Report: Porsche F1 entry hits stumbling block

Doubts cast over powertrain link-up with Red Bull.
  • Porsche is looking for a 50% stake in Red Bull
  • Honda considering series return in 2026
  • Fellow Volkswagen-owned brand Audi now confirmed for F1 entry

Porsche’s expected entry to Formula One has been thrown into doubt as reports have emerged that Red Bull Racing are considering other options.

German news outlet Auto Motor und Sport (AMuS) has reported that Red Bull is now questioning giving 50 per cent control to Volkswagen-owned brand.

While Red Bull co-owner Dietrich Mateschitz has given his blessing to the proposed partnership, advisor Helmut Marko, team principal Christian Horner and technical director Adrian Newey are reportedly angling for greater independence.

“Obviously, we’re pushing ahead with Red Bull Powertrains,” Horner told Autosport.

“We have plenty of time and, of course, strategically, we will have to do what’s right for the team and for the company.

“Obviously, that’s between the shareholders. And there’s constructive discussions, ongoing discussions obviously, with Porsche.”

Autosport has also reported that Porsche’s name will be on the engine in name only, with only a small number of Porsche engineers transferring to the Red Bull Powertrains facility.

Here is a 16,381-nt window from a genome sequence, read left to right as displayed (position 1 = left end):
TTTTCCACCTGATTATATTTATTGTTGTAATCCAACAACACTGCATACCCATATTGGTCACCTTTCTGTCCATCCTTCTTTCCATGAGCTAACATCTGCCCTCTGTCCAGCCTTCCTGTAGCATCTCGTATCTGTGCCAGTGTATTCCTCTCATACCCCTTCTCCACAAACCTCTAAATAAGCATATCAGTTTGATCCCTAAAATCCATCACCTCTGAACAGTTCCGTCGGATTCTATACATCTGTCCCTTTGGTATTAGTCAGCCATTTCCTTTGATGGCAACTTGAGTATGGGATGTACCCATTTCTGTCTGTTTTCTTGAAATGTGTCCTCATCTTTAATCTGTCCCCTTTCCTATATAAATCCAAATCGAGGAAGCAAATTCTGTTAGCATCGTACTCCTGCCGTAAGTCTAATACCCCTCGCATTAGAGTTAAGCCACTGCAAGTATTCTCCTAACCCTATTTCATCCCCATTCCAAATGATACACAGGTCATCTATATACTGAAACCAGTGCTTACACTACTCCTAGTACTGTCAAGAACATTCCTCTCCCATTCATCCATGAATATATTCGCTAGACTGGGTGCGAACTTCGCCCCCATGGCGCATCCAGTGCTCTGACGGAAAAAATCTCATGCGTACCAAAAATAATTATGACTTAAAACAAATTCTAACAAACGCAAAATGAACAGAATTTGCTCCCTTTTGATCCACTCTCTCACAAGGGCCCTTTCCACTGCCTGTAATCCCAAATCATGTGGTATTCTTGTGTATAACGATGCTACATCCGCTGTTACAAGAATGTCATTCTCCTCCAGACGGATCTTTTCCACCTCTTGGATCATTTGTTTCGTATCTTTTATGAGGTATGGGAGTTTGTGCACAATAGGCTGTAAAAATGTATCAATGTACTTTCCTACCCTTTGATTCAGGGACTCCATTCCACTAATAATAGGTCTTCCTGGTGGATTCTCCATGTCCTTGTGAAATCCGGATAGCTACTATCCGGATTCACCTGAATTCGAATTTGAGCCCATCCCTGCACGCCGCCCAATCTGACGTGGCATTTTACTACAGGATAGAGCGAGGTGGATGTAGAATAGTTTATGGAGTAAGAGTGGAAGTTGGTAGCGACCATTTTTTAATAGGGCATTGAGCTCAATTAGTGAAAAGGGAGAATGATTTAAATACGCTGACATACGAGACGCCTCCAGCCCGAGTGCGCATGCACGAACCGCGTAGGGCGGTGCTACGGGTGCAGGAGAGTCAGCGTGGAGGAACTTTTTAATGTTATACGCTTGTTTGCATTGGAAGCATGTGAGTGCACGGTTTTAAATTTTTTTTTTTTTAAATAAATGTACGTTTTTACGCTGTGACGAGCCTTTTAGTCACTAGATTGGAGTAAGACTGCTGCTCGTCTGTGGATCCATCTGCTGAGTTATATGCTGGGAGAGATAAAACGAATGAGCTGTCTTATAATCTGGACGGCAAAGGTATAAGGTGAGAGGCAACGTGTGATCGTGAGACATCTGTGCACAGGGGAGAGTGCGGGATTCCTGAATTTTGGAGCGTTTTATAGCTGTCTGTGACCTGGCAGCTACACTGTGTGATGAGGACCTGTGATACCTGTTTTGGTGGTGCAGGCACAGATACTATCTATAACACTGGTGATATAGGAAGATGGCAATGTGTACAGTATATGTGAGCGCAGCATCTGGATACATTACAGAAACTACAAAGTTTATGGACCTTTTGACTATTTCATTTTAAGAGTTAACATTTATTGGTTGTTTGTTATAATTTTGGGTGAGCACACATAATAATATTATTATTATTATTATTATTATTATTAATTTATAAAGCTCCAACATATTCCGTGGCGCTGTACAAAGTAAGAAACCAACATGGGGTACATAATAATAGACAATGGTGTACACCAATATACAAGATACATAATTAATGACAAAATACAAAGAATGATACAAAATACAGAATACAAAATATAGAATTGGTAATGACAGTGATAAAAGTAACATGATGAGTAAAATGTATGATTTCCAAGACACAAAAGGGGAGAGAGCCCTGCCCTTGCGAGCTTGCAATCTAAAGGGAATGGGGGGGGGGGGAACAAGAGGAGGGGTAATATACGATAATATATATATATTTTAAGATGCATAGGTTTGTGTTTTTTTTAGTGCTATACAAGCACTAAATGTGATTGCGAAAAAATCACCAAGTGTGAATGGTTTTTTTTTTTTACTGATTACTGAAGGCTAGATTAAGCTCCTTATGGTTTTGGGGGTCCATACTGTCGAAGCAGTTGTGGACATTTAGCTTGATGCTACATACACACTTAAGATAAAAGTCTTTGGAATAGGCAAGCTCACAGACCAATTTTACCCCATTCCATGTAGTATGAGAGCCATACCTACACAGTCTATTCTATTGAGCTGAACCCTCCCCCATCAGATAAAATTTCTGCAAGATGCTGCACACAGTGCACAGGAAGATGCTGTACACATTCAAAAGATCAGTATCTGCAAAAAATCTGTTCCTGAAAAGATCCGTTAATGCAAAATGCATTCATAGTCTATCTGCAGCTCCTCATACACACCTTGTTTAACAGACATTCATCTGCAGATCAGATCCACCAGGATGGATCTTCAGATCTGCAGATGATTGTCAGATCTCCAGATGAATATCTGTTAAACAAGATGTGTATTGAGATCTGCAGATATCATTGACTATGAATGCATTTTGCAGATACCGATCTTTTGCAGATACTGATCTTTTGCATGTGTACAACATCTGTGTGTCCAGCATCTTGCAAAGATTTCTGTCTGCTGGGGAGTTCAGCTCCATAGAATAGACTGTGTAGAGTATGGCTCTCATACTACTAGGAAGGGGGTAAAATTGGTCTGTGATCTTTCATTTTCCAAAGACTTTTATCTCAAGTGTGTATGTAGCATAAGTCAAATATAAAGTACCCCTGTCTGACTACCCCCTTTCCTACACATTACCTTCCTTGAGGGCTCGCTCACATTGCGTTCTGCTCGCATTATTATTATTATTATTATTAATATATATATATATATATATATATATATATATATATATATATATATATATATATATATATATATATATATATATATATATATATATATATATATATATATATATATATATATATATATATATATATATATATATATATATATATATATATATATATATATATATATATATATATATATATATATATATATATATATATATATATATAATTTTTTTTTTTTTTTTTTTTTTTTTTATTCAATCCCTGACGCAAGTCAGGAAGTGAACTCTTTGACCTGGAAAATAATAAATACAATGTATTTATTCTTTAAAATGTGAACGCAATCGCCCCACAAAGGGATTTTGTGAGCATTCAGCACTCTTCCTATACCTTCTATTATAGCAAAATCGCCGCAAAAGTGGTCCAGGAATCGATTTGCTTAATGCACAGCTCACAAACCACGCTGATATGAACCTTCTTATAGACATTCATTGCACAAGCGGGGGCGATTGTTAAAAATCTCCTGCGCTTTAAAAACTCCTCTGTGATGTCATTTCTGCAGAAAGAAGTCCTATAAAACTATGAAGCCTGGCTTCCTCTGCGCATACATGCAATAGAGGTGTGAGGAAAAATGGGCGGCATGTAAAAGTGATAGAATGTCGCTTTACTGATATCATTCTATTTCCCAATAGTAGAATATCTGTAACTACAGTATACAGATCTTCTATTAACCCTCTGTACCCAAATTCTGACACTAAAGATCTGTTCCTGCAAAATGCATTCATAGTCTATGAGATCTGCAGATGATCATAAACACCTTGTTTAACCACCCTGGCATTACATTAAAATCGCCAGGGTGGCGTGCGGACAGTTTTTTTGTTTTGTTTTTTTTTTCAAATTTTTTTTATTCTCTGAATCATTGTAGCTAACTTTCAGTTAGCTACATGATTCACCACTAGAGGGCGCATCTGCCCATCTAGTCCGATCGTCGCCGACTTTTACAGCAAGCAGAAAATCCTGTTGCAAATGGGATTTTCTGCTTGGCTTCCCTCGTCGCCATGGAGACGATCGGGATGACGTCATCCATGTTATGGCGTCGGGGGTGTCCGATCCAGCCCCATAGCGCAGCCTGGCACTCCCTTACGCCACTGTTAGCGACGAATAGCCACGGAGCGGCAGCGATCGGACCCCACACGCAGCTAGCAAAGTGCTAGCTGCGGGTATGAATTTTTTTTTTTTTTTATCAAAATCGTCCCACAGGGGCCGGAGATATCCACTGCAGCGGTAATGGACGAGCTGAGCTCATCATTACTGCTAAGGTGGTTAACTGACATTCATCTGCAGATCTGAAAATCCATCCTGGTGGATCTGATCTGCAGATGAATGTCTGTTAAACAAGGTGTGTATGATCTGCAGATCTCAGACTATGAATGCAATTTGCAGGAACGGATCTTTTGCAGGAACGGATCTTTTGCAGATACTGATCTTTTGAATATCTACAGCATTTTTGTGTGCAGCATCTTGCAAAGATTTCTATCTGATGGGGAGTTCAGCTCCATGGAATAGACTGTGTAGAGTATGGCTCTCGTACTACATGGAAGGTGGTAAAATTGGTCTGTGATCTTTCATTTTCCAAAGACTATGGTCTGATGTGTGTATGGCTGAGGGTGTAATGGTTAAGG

Crucially, it is this facility that has led Red Bull to consider their options. Having the capacity to produce their own engines means they do not need the partnership as much as Porsche.

Rumours have also surfaced that Honda is considering a full return to the series once the new regulations are introduced in 2026.

Last month, Red Bull and Honda confirmed their technical partnership would be extended to the end of the 2025 season, setting to the two parties up well to continue into the new era.

Further reports from Autosport suggest that Red Bull would prefer to stick with Honda long term, rather than move towards a partnership with the Stuttgart-based brand.

When asked by Autosport if Red Bull might stay with Honda, Horner said: “I think that for 2026, nothing is fixed. I mean, obviously, Red Bull Powertrains is established, we have more than 300 people recruited. So that is our path.”

Fellow Volkswagen-owned Audi has already confirmed its 2026 plans, with the company set to be integrated with Sauber as early as 2024 and supplying power units in time for the new regulations.

Porsche has no backup plan for creating its own power unit if this deal with Red Bull falls through, so any potential alternative would be achieved through badging the Audi engine.

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